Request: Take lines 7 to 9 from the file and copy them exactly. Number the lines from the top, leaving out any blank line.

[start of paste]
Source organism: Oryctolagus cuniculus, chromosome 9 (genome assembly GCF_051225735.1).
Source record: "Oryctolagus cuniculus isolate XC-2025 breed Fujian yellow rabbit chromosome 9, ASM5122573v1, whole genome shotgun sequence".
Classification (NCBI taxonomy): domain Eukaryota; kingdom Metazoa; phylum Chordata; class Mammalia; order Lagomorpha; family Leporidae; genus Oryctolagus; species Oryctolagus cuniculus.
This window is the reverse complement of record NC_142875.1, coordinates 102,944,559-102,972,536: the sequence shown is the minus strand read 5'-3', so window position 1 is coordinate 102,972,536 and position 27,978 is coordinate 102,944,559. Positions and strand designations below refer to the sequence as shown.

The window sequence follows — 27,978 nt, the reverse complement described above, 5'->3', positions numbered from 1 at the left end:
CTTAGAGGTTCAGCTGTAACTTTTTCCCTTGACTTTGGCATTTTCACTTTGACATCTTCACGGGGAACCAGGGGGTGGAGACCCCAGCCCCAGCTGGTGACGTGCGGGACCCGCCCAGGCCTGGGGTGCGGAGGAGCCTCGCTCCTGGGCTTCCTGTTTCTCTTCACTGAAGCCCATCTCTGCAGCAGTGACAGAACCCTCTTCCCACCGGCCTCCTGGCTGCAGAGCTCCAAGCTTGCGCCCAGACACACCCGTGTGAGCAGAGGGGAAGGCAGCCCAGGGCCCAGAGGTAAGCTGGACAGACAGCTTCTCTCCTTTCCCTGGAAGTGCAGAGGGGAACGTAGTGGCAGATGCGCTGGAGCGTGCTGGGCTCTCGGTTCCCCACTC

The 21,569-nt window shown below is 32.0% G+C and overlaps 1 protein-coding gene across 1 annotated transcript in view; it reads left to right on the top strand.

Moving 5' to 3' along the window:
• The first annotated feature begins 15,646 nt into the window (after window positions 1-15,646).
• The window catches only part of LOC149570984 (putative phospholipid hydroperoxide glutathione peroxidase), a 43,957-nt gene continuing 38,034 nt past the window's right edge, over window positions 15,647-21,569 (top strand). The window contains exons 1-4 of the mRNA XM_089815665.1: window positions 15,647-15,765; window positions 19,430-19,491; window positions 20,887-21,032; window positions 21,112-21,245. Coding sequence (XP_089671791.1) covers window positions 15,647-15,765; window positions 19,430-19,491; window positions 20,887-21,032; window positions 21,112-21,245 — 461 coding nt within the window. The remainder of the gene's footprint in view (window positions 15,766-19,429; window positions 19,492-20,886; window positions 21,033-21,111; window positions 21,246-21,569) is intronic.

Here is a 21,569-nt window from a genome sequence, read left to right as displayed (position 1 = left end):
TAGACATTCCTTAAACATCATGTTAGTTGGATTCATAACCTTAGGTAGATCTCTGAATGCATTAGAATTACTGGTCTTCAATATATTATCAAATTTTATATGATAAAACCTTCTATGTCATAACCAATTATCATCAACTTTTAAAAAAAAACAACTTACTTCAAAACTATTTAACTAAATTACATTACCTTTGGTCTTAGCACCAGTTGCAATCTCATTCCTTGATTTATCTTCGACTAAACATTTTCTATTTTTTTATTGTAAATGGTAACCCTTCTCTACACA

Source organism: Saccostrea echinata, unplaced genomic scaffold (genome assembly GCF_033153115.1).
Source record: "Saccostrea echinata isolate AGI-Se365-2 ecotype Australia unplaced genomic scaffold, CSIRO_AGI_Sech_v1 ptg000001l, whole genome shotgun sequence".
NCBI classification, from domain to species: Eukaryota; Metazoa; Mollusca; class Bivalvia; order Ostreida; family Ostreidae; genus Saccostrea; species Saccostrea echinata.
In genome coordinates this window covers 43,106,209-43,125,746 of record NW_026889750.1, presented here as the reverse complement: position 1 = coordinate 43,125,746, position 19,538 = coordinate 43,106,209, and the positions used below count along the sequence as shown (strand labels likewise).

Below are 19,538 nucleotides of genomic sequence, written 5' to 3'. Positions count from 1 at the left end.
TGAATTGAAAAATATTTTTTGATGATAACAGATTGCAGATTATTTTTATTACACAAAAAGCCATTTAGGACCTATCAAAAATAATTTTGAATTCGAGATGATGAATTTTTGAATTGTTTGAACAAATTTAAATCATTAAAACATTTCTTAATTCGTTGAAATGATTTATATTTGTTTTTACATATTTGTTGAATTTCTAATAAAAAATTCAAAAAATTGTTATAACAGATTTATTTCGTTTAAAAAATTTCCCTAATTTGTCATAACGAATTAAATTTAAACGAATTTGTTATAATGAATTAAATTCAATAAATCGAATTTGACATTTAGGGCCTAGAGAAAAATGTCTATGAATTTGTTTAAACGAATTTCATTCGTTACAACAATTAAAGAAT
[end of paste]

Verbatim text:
The 21,569-nt window shown below is 32.0% G+C and overlaps 1 protein-coding gene across 1 annotated transcript in view; it reads left to right on the top strand.

Moving 5' to 3' along the window:
• The first annotated feature begins 15,646 nt into the window (after window positions 1-15,646).